For two years, Rachel Beanland’s alarm went off at four-thirty in the morning. For the next three hours each day, she would make her way to the computer and write new pages for her recently published novel, Florence Adler Swims Forever.
Her husband, Kevin, and children knew this early morning routine was not to be disturbed. “This was the only time that I had that no one was making a demand of me,” says Rachel. “I would train the kids [son Gabriel, 15, and daughters Clementine, 12, and Florence, 7] not to come downstairs until they saw a seven on the clock. Florence would sit on the top of the steps and occasionally ask, ‘Can I come down?’”
Rachel was always regimented with her time. She never missed a day of writing. On weekends she would sneak away and go to the library or Starbucks to write. “Once I booked a house rental in Urbanna with a friend of mine who was also a mom and writer. I wrote about twenty-five pages in three days,” she says.
The genesis for Rachel’s novel was based on a story from her mother’s side of the family. “My parents had an interfaith marriage. My father was born in upstate South Carolina and my mother’s family was Jewish from the Atlantic City area,” she says.
Rachel’s grandmother was on the beach in Atlantic City when she witnessed her aunt’s body being brought onto shore. Her aunt had been training to swim the English Channel and drowned.
“She was beloved in the family,” Rachel says. “My grandmother was at the beach with her grandmother who was Florence’s mom. The family made the decision not to tell my grandmother’s mother that Florence had died.”
The fact that her grandmother’s grandmother had kept the secret all these years had stayed with Rachel.
“In my family, if you love someone, you hide the hurt. As a young child when I heard this story I questioned that premise: What if she wanted to know, so she could grieve in real time?” she says. “As I got older, with my own children I didn’t have a good answer. I approached the question as a mother would.”
One of the steps she took early in the process was to write character sketches for each of the seven characters in the book. “I wanted to be able to answer the fundamental question of ‘what did this character want?’”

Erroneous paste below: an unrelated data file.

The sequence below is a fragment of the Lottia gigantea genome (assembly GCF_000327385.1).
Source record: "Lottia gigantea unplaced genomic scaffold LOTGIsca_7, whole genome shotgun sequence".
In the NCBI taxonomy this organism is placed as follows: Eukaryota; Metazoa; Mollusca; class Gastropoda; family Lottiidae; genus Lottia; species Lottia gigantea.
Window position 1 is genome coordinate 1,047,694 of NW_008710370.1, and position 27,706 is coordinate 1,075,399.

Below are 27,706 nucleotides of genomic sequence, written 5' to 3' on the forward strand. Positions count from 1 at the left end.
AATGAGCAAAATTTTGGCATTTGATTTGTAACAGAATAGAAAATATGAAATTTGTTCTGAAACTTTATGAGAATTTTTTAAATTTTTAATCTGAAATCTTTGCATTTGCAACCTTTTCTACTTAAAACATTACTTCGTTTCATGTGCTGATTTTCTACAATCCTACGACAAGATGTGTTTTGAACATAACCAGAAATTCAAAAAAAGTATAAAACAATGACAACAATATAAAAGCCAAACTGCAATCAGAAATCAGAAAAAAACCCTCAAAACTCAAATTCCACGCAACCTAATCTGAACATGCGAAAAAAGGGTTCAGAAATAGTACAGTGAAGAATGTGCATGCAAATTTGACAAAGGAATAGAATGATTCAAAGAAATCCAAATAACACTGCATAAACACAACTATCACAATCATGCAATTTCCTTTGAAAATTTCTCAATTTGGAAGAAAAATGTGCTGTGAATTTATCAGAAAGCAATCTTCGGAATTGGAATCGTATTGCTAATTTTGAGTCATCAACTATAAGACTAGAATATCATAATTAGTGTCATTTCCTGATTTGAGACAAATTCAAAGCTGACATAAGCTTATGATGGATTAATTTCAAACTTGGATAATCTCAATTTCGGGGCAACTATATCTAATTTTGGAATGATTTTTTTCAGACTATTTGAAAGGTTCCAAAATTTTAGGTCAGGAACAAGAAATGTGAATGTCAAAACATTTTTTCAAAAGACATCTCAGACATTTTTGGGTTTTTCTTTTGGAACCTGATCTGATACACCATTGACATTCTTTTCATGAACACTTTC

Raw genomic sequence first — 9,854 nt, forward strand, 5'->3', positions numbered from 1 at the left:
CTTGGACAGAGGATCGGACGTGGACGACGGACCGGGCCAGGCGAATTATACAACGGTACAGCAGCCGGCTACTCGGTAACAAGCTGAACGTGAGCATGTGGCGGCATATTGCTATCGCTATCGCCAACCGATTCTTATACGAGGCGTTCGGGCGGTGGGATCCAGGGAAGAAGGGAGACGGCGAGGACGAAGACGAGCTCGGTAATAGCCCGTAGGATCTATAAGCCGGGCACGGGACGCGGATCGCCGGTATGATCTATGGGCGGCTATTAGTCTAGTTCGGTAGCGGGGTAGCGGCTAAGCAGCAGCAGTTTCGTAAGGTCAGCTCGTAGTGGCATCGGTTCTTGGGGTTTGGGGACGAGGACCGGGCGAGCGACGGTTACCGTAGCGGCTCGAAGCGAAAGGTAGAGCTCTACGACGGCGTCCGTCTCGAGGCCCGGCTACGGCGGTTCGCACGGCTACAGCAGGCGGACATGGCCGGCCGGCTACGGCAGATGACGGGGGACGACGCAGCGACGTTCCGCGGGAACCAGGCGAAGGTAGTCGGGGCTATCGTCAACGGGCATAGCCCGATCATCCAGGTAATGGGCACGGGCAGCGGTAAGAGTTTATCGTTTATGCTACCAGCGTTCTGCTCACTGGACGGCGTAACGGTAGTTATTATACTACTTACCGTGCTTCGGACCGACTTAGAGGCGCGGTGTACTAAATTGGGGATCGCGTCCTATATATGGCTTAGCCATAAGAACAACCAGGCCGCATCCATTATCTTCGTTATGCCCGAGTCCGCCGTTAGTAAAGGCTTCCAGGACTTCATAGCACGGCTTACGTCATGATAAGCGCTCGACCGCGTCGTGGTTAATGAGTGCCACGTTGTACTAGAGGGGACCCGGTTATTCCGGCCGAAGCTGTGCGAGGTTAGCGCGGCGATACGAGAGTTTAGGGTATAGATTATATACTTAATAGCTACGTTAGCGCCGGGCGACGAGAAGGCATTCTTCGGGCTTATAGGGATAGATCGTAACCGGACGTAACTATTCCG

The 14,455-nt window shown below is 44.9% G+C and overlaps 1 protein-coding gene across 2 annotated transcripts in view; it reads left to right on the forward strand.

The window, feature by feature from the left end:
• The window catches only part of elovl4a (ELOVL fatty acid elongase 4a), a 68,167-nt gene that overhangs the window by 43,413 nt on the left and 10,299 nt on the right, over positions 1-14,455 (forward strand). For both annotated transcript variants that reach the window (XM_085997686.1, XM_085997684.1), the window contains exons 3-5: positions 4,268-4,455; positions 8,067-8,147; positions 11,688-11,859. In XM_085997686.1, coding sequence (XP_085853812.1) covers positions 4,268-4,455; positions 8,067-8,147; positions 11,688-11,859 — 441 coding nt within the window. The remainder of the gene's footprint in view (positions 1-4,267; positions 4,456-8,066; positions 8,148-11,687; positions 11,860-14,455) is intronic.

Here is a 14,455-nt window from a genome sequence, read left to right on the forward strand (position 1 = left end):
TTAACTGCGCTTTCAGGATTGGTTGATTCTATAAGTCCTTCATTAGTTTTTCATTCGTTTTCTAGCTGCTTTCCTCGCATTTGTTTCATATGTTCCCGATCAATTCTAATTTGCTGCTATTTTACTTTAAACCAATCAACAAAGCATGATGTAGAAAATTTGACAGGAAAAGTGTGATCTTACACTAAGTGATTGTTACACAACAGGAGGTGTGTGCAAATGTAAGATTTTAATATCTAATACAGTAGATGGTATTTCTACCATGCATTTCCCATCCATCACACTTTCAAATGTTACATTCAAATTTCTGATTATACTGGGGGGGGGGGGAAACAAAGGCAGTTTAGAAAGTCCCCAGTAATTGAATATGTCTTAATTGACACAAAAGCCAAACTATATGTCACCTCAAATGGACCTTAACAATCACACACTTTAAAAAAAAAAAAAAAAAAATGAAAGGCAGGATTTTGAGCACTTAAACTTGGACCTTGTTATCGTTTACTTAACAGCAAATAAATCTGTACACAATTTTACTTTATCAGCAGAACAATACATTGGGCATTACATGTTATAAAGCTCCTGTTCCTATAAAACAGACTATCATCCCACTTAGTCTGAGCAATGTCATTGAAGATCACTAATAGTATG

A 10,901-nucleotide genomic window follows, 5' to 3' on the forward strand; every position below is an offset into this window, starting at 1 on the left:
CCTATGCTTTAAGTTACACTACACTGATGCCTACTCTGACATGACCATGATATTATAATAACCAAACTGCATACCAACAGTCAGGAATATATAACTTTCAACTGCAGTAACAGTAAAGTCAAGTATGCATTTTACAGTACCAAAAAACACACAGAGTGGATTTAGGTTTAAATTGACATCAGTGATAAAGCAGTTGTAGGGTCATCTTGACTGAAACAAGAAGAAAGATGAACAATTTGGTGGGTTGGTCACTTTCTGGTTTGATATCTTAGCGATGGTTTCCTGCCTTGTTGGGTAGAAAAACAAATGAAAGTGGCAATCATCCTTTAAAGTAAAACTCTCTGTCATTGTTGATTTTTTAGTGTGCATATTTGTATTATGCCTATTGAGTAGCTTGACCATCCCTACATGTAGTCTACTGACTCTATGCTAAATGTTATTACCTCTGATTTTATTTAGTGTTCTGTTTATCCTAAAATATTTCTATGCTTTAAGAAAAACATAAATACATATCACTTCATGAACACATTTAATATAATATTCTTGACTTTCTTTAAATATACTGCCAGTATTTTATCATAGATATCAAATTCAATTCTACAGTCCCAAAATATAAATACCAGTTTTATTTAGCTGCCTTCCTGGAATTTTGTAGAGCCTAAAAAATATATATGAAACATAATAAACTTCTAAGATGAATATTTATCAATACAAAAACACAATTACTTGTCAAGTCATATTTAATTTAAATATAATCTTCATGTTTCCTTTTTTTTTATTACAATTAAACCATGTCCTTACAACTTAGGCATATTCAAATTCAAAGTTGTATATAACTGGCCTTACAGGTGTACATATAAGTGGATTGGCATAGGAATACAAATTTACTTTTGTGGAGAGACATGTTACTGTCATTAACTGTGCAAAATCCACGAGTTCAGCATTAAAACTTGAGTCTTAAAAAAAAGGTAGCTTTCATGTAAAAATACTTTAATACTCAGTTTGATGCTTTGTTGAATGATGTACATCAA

Another step for Rachel was to take a yearlong novel writing workshop at Virginia Commonwealth University where she received important guidance before completing her master’s degree.
“The novel writing workshop was valuable to me. It forced me to be really disciplined, and the instantaneous feedback allowed me to keep writing forward,” she says.
Rachel signed with an agent around Thanksgiving in 2018, and in early January, he sent the book out to publishers. “Then we had to wait and see,” she says.
By the end of January, multiple publishing houses were interested in the novel. She and her agent began looking at offers in February. “I was really grateful to go with Simon & Schuster. It worked out really beautifully,” she says.
While Rachel was writing, “life was insane,” she says. “I was crawling into bed at 9:30 at night exhausted. I didn’t see a movie for two years. The book absolutely didn’t come without sacrifice. I have a very understanding husband. It’s so hard with the first novel, because the people around you have to have so much faith in you.”
There were some days that her husband would ask, “Is this really a book?” she recalls. “When I sold the book, my husband was flabbergasted, as was I. We both looked at each other and thought ‘this is surreal.’”
When she finished the draft of the book, her husband read it. “He was really impressed,” she says. “He was my sounding board, giving me advice.”
She couldn’t wait to get the book to her mother because “it is particularly touching for her,” she says.
Rachel’s son has just finished reading the book. At one point he was reading the book in her office and glanced up and said, “Mom, that was a nice metaphor,” she says. “That was a funny moment. Even my 7-year-old told her Zoom class ‘my mom wrote a book.’ I think they are all proud of me.”
She admits she didn’t foresee a finished novel when she was getting up every morning before dawn. “I was always interested in the story, and I had faith in it,” she says. “I fooled myself into believing it would become a novel, and then it became a novel.”
She hopes one day to have another novel on bookshelves. Her plan is to write books from here on out. “It’s certainly not a career I ever saw coming,” she says.
Florence Adler Swims Forever was featured on the RFM Bookshelf. Read about it here.
Global pandemics and book launch parties don’t mix. When debut author Rachel Beanland cancelled her book’s launch party, she pictured sitting at home and refreshing the Internet all day, which seemed sort of depressing. So, she offered to spend the day making deliveries for her local bookstore, Chop Suey Books!
Chop Suey Books is based in Richmond, Virginia, and ever since the pandemic hit, the bookstore’s staff have been delivering books from one end of the city to the other, trying to keep Richmonders safe, happy, and well-read.
On launch day, Rachel and her husband—armed with masks, hand sanitizer, and plenty of copies of Florence Adler Swims Forever hit the road, dropping off books and “launch parties in a box” to Chop Suey customers who’d pre-ordered the novel, published by Simon & Schuster. You can buy the book from local booksellers or on Amazon.
Get a feel for Rachel’s book launch here!